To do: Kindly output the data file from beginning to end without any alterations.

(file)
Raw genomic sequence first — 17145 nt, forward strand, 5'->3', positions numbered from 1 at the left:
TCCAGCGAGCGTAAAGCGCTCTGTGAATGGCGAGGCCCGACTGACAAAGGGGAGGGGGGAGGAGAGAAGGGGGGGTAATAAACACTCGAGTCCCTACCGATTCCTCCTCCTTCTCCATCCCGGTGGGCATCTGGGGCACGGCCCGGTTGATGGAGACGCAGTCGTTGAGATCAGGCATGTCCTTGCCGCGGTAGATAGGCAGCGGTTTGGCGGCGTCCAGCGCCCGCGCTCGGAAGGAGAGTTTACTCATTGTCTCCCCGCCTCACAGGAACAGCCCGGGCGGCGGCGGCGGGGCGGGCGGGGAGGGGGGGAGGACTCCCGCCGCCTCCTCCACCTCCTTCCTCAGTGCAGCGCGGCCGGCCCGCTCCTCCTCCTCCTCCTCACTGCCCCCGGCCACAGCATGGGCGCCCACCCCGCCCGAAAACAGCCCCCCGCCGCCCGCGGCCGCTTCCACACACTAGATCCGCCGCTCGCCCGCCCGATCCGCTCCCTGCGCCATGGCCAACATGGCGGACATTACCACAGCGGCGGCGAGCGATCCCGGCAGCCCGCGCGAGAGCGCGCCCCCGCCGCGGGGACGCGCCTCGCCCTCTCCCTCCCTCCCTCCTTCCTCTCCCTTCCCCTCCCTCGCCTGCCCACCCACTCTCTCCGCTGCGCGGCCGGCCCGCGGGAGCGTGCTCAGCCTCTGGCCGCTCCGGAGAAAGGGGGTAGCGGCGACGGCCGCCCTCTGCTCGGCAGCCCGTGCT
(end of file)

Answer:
Raw genomic sequence first — 17145 nt, forward strand, 5'->3', positions numbered from 1 at the left:
TCCAGCGAGCGTAAAGCGCTCTGTGAATGGCGAGGCCCGACTGACAAAGGGGAGGGGGGAGGAGAGAAGGGGGGGTAATAAACACTCGAGTCCCTACCGATTCCTCCTCCTTCTCCATCCCGGTGGGCATCTGGGGCACGGCCCGGTTGATGGAGACGCAGTCGTTGAGATCAGGCATGTCCTTGCCGCGGTAGATAGGCAGCGGTTTGGCGGCGTCCAGCGCCCGCGCTCGGAAGGAGAGTTTACTCATTGTCTCCCCGCCTCACAGGAACAGCCCGGGCGGCGGCGGCGGGGCGGGCGGGGAGGGGGGGAGGACTCCCGCCGCCTCCTCCACCTCCTTCCTCAGTGCAGCGCGGCCGGCCCGCTCCTCCTCCTCCTCCTCACTGCCCCCGGCCACAGCATGGGCGCCCACCCCGCCCGAAAACAGCCCCCCGCCGCCCGCGGCCGCTTCCACACACTAGATCCGCCGCTCGCCCGCCCGATCCGCTCCCTGCGCCATGGCCAACATGGCGGACATTACCACAGCGGCGGCGAGCGATCCCGGCAGCCCGCGCGAGAGCGCGCCCCCGCCGCGGGGACGCGCCTCGCCCTCTCCCTCCCTCCCTCCTTCCTCTCCCTTCCCCTCCCTCGCCTGCCCACCCACTCTCTCCGCTGCGCGGCCGGCCCGCGGGAGCGTGCTCAGCCTCTGGCCGCTCCGGAGAAAGGGGGTAGCGGCGACGGCCGCCCTCTGCTCGGCAGCCCGTGCT